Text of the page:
Department of Spanish and Portuguese

Entries for FAQs –Bilingual/ Heritage speakers’ courses

Q: Who can register for courses designed for bilingual/heritage speakers?

A: These courses are designed for Spanish heritage speakers. A heritage speaker, also called a heritage language learner, is a student who is exposed to a language other than English at home. Heritage speakers can be categorized based on the prominence and development of the heritage language in their daily life. Some students may have full oral fluency and literacy in the heritage language; others may have full oral fluency, but their written literacy was not developed because they were usually schooled in English. Another group of students -- typically third- or fourth-generation -- can speak to a limited degree but have difficulty expressing themselves on a wide range of topics. Heritage speakers usually present a wide knowledge about their cultural heritage and a less thorough knowledge about other Spanish speaking countries.

Q: If I am a bilingual/heritage speaker, how do I register for one of the bilingual courses?

A: If you consider yourself a bilingual/heritage speaker, you can register for SPN 604. There is no pre-requisite and no test is required. A heritage speaker may skip SPN 604 and register for SPN 612 if he/she has taken 610D (non-heritage track). If you have questions, speak with our academic advisor, Liz Hastings.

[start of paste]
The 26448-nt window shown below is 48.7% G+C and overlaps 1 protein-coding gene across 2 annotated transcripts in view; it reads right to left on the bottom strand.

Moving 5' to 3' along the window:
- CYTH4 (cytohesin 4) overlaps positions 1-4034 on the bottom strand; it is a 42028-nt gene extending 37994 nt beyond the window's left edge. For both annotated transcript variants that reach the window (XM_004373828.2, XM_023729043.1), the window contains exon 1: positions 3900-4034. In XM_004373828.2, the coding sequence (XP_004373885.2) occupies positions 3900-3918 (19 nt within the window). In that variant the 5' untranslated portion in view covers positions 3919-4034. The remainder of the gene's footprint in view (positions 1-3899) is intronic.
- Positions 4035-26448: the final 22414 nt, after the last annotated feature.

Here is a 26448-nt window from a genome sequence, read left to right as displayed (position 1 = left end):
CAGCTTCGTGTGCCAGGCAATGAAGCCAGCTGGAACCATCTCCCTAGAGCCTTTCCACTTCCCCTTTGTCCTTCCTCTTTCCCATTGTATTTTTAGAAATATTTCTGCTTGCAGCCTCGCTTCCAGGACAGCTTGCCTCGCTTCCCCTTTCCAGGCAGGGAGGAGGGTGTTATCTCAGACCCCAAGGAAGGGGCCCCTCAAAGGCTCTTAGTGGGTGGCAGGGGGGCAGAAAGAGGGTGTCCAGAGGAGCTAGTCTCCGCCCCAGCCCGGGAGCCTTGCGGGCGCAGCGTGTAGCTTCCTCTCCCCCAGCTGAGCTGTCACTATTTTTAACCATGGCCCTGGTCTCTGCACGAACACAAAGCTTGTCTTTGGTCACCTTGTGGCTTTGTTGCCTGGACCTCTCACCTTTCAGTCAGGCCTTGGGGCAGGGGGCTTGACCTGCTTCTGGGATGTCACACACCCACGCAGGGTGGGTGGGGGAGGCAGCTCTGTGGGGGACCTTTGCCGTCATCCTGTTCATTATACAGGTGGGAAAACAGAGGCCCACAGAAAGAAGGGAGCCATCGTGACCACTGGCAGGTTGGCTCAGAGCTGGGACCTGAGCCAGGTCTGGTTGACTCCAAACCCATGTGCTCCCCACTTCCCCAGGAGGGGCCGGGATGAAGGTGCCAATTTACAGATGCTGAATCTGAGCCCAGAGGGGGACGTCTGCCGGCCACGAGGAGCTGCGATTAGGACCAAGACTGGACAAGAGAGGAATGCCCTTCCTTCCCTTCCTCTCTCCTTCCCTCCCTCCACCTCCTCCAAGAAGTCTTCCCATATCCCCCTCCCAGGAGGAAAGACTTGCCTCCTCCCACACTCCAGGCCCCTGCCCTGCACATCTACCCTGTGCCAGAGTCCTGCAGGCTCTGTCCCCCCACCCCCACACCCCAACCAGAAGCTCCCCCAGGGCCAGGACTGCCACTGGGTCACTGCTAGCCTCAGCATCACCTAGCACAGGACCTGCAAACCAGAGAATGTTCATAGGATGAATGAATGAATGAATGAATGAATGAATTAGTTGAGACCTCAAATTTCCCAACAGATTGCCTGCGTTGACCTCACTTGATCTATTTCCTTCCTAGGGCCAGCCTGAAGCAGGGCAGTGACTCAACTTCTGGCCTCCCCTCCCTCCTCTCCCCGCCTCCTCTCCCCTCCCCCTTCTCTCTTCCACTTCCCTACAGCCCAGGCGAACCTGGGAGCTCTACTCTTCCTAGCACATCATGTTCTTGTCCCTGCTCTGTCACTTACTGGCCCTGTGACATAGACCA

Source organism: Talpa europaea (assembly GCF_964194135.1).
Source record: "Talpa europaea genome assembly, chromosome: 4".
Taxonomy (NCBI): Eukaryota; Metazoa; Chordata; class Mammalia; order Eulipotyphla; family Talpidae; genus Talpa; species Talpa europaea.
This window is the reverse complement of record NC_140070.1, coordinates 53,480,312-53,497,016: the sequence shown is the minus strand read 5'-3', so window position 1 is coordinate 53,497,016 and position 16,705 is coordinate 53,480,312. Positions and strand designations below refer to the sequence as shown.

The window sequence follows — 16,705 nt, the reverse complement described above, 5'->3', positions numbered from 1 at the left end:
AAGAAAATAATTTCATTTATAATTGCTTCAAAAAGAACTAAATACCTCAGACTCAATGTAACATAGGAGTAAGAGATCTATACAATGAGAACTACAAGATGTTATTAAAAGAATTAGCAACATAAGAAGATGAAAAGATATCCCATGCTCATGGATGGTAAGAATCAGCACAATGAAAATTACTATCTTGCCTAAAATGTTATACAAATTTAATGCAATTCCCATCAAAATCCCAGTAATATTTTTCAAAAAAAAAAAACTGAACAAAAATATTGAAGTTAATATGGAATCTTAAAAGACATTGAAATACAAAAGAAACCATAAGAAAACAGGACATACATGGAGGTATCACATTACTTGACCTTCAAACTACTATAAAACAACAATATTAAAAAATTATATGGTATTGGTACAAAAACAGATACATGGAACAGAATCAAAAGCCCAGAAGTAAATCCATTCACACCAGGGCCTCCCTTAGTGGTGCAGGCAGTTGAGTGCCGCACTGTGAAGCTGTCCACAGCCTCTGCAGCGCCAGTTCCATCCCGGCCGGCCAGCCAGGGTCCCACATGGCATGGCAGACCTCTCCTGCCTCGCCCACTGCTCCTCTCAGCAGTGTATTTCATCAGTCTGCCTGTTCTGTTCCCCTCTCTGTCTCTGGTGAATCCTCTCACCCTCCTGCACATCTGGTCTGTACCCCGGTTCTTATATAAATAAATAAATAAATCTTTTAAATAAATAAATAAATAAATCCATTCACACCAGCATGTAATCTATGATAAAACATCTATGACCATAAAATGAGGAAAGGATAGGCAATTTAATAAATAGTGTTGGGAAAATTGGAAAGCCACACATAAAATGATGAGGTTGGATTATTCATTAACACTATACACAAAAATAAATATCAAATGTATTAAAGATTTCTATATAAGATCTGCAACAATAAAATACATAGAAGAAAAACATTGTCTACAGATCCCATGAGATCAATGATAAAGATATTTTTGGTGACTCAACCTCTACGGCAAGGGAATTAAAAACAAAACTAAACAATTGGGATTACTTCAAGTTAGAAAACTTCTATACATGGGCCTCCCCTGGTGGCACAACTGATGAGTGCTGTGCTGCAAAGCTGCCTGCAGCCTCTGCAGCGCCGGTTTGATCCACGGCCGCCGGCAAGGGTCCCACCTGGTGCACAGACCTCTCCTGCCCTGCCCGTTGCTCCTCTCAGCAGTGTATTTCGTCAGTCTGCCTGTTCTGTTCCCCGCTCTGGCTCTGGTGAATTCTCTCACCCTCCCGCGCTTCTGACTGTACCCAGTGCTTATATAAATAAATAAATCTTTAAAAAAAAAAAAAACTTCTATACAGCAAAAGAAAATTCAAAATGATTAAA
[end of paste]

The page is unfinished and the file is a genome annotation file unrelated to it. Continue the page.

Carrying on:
Q: Is the content of the bilingual classes more challenging than the content in traditional courses?

A: The bilingual courses are different but not harder, because they are specifically designed to fulfill the particular needs of a bilingual student.

Q: If I grew up in a bilingual home and I already speak perfect Spanish, why should I register in a bilingual course?

A: Speaking is not the only skill undergraduate students must develop and master. Bilingual courses cover various aspects of the language (e.g. stylistics, register, metalinguistic awareness) that are highly beneficial in the development of superior language competence, but are often not included in traditional Spanish courses for non-heritage speakers.

Q: If I know how to write in Spanish because my elementary teacher/ parents/ friends taught me how to do it, should I still register in a bilingual course?

A: It is very common for bilingual students to think that they already know how to speak and write because Spanish is written the way it sounds. This is not always the case and more often than not you will find yourself stopping and thinking about the right spelling of a particular word. For example “ va a hacer” is not the same as “ va a ser” or “vaser” (which is net even a word). Another common example is “vez” and “ves” which might sound the same but have totally different meanings. In short, writing is a skill that requires long-term practice.